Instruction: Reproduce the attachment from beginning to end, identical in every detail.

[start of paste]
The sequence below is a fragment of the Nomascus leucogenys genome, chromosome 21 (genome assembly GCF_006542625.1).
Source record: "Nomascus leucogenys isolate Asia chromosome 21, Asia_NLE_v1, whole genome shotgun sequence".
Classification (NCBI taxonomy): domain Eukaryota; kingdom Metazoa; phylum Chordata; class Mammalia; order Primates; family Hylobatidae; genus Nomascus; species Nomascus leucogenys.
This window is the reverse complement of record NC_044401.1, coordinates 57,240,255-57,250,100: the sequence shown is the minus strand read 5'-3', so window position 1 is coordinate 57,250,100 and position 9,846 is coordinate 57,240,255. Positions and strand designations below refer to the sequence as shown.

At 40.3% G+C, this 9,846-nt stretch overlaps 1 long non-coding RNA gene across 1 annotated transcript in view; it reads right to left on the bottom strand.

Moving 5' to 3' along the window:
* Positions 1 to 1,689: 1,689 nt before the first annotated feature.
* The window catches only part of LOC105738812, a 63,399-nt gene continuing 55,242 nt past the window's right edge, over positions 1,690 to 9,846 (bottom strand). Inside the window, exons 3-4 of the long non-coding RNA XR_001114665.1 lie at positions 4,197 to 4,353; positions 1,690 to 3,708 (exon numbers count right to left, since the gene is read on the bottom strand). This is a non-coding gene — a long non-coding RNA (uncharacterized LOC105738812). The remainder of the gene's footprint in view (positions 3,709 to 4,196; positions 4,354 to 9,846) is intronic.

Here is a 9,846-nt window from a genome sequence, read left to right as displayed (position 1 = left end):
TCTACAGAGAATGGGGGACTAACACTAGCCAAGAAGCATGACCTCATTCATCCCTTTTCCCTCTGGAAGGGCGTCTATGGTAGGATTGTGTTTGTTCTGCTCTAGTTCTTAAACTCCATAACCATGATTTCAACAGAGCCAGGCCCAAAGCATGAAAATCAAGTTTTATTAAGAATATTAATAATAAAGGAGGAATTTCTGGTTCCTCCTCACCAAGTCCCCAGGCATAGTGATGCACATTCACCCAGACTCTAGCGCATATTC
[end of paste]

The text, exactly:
The sequence below is a fragment of the Nomascus leucogenys genome, chromosome 21 (genome assembly GCF_006542625.1).
Source record: "Nomascus leucogenys isolate Asia chromosome 21, Asia_NLE_v1, whole genome shotgun sequence".
Classification (NCBI taxonomy): domain Eukaryota; kingdom Metazoa; phylum Chordata; class Mammalia; order Primates; family Hylobatidae; genus Nomascus; species Nomascus leucogenys.
This window is the reverse complement of record NC_044401.1, coordinates 57,240,255-57,250,100: the sequence shown is the minus strand read 5'-3', so window position 1 is coordinate 57,250,100 and position 9,846 is coordinate 57,240,255. Positions and strand designations below refer to the sequence as shown.

At 40.3% G+C, this 9,846-nt stretch overlaps 1 long non-coding RNA gene across 1 annotated transcript in view; it reads right to left on the bottom strand.

Moving 5' to 3' along the window:
* Positions 1 to 1,689: 1,689 nt before the first annotated feature.
* The window catches only part of LOC105738812, a 63,399-nt gene continuing 55,242 nt past the window's right edge, over positions 1,690 to 9,846 (bottom strand). Inside the window, exons 3-4 of the long non-coding RNA XR_001114665.1 lie at positions 4,197 to 4,353; positions 1,690 to 3,708 (exon numbers count right to left, since the gene is read on the bottom strand). This is a non-coding gene — a long non-coding RNA (uncharacterized LOC105738812). The remainder of the gene's footprint in view (positions 3,709 to 4,196; positions 4,354 to 9,846) is intronic.

Here is a 9,846-nt window from a genome sequence, read left to right as displayed (position 1 = left end):
TCTACAGAGAATGGGGGACTAACACTAGCCAAGAAGCATGACCTCATTCATCCCTTTTCCCTCTGGAAGGGCGTCTATGGTAGGATTGTGTTTGTTCTGCTCTAGTTCTTAAACTCCATAACCATGATTTCAACAGAGCCAGGCCCAAAGCATGAAAATCAAGTTTTATTAAGAATATTAATAATAAAGGAGGAATTTCTGGTTCCTCCTCACCAAGTCCCCAGGCATAGTGATGCACATTCACCCAGACTCTAGCGCATATTC